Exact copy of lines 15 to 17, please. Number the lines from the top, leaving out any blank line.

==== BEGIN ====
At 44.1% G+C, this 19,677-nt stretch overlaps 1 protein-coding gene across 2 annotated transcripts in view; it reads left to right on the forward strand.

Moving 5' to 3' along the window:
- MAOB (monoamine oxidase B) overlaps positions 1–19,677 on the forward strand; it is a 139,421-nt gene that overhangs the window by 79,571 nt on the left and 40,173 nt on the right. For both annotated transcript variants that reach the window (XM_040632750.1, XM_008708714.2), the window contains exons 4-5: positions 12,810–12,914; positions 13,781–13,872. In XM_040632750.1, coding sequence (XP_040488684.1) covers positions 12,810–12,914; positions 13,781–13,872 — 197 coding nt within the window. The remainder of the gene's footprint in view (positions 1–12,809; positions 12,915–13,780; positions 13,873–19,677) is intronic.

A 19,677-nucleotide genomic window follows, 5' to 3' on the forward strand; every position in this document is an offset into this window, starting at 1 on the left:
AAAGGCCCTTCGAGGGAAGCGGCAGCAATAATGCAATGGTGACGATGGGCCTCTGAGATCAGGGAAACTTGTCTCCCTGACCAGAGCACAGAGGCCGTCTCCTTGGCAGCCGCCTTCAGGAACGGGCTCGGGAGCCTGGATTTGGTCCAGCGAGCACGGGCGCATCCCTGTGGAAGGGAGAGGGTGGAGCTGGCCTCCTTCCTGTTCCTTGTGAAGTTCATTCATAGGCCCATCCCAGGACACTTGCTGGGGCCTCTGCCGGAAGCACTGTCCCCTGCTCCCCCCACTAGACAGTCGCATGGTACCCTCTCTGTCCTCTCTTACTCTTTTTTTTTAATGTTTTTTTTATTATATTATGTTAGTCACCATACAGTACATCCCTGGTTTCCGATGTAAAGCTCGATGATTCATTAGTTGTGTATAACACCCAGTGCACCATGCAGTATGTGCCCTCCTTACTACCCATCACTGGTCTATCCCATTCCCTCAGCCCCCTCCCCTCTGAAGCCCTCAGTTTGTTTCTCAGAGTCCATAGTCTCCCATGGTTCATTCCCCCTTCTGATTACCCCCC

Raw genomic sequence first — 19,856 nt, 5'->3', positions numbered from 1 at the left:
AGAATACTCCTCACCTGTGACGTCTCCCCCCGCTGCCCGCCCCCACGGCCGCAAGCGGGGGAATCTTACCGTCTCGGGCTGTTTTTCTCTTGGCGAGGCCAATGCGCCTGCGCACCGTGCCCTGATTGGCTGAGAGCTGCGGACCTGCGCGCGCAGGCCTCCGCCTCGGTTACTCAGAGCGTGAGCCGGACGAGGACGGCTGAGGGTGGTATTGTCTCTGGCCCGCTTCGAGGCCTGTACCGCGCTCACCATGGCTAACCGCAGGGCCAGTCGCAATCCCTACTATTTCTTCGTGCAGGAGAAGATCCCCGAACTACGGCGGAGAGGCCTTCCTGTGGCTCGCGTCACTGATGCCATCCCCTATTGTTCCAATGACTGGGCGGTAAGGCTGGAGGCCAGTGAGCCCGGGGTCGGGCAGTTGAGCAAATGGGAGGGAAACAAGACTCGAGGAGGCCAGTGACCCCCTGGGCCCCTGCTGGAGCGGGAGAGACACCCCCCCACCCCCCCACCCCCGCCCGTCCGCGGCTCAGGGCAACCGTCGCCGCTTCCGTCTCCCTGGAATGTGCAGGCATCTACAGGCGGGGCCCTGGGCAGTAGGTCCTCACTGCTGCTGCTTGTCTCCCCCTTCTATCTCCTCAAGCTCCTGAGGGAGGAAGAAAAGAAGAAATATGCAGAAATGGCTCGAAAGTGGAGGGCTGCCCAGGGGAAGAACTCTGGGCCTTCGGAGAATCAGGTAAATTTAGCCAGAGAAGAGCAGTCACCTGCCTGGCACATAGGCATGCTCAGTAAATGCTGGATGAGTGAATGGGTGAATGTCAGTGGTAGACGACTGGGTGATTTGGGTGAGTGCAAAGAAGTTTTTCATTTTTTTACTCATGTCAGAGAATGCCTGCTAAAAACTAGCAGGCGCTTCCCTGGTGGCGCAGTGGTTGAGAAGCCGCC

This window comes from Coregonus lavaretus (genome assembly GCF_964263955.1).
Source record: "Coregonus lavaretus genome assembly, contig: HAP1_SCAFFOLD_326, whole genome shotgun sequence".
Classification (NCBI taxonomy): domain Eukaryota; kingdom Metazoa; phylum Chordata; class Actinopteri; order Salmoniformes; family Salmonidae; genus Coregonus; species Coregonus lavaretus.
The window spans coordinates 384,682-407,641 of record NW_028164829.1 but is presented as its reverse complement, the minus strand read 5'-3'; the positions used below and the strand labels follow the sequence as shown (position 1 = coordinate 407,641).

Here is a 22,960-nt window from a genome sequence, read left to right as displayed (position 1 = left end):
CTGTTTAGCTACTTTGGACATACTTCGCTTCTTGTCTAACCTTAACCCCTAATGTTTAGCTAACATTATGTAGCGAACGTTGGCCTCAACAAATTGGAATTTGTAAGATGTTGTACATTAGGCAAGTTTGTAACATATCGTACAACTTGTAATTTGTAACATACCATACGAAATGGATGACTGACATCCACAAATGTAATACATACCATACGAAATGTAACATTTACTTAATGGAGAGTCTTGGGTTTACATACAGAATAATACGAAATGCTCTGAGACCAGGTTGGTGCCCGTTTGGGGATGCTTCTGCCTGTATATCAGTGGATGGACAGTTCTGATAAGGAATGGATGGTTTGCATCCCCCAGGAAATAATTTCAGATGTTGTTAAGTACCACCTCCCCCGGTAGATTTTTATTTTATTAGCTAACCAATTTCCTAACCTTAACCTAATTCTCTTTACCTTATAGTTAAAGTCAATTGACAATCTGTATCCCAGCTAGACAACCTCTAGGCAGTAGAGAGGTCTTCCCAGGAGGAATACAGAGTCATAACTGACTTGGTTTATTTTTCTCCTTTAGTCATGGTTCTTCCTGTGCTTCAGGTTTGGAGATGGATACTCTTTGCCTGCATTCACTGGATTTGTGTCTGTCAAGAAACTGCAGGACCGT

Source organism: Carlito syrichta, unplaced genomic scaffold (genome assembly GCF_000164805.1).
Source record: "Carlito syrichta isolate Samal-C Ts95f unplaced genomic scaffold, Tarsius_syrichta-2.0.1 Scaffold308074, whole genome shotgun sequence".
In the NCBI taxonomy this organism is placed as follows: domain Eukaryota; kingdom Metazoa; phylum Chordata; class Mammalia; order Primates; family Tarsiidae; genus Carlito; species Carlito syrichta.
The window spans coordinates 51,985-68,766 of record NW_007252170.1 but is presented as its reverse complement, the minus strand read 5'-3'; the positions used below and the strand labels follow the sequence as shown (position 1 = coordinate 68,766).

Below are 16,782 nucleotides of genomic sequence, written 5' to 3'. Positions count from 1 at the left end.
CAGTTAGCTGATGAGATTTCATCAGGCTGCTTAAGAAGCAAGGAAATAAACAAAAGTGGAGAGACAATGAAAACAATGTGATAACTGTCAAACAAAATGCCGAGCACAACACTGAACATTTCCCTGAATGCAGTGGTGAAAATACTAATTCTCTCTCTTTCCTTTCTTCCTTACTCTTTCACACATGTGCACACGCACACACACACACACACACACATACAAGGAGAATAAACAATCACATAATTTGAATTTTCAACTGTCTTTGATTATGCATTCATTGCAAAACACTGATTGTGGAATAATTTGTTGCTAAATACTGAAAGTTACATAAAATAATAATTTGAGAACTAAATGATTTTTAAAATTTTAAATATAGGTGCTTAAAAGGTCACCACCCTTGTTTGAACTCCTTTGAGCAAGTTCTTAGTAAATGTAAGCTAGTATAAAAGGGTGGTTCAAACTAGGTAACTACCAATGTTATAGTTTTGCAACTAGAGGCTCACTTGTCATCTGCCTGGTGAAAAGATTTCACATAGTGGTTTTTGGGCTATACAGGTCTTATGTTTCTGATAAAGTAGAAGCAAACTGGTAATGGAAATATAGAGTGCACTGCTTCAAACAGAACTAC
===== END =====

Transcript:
Source record: "Carlito syrichta isolate Samal-C Ts95f unplaced genomic scaffold, Tarsius_syrichta-2.0.1 Scaffold308074, whole genome shotgun sequence".
In the NCBI taxonomy this organism is placed as follows: domain Eukaryota; kingdom Metazoa; phylum Chordata; class Mammalia; order Primates; family Tarsiidae; genus Carlito; species Carlito syrichta.
The window spans coordinates 51,985-68,766 of record NW_007252170.1 but is presented as its reverse complement, the minus strand read 5'-3'; the positions used below and the strand labels follow the sequence as shown (position 1 = coordinate 68,766).